She Does This spends 5 minutes with Channel 7 reporter Jodi Lee on how she accidentally got into journalism, covering the Bourke Street Massacre and her hopes for the future...
When did you decide you wanted to pursue a career in journalism?
I stumbled on journalism by accident. I studied advertising at university and as I prepared to graduate my peers were applying to ad school and getting excited about joining an agency. I began to panic. I was interning at an agency but wasn’t enjoying it and already knew the industry wasn’t for me. One day I was asked to assist on a TV commercial shoot. I loved the energy of being on set and the creativity of the production and instantly knew that’s where I wanted to be. The next week I cold-called Sunrise at Channel Seven and asked for an internship. They offered me a five day placement, and I never left!
Television is an extremely competitive industry and landing a job as a news reporter is a dream so many journalists don't get to realise. Can you describe how you got your break?
I didn’t initially want to be a reporter so my path was quite organic. There was no, one “big break”. My first job was as an intern at Sunrise and The Morning Show. Slowly, I trained as a segment producer. From there I developed a real obsession with news and went to work in regional TV, first at Prime7 then WIN News in Canberra.
After a few years out bush I took a punt and moved back to Sydney. I worked nights as a producer and reported on weekends before landing a full time job. I never had a leg up or a connection in the industry, but I found mentors incredibly valuable. Along the way I developed great relationships with experienced journalists who were kind enough to critique my work, offer advice and guide me.
What advice would you give aspiring news reporters who are trying to get into the media?
The best advice is to back yourself and never give up. The news cycle is fast-paced and unrelenting. This means bosses are often short on time and patience. It’s important to have a thick skin and to be persistent. Do the hard work for them. Instead of waiting for a big break, show management you can already do the job. Learn to be flexible and resourceful. Things rarely happen the way you expect, but that doesn’t mean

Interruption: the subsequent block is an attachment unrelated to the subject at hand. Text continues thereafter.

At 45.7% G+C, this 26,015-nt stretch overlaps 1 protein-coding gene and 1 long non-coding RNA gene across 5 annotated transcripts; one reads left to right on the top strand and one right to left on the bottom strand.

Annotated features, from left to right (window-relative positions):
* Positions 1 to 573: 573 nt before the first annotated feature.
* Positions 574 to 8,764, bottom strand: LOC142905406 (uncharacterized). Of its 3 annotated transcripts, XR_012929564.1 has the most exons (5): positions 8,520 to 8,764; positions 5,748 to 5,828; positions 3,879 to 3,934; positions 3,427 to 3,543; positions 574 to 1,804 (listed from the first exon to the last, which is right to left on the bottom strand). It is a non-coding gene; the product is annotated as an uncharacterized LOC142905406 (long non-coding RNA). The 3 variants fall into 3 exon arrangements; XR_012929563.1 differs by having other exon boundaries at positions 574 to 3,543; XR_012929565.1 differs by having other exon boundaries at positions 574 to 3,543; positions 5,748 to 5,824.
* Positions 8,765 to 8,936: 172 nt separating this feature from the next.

they can’t still be achieved.
You’ve covered some huge news stories, and one that stands out is the Bourke St attack in 2017. What was it like it work on a story that rocked the nation?
Covering the Bourke St tragedy was harrowing. I’d only ever known the city as a hub of activity, but that day it was eerily quiet. The number of victims just kept climbing, and as the days went on we learnt more about who they were and the loved ones they left behind. It never becomes easy to report on innocent people losing their lives or to witness the aftermath of a mass casualty. But Bourke St also instilled in
me a great deal of hope and taught me about the incredible kindness within the community. I met dozens of people who became heroes that day. Police officers, taxi drivers, tourists and office workers who ran to help when everyone else ran for cover. They cradled strangers in their dying moments so, at the very least, they weren’t alone. Those stories will never leave me.
You’ve still got such a long career ahead of you, where do you see yourself in 10 years time?
As journalists we witness people at their best and at their worst. It’s an honour to have people from all facets of the community open up to us and share their stories. I’ve never lost sight of what a privilege this is. In 10 years time I hope I’m still afforded this opportunity to connect with people and give them a voice and a platform. In doing so, it would be incredible if my work could affect positive change -
particularly in the areas of tolerance and gender equality. That would be a decade well spent!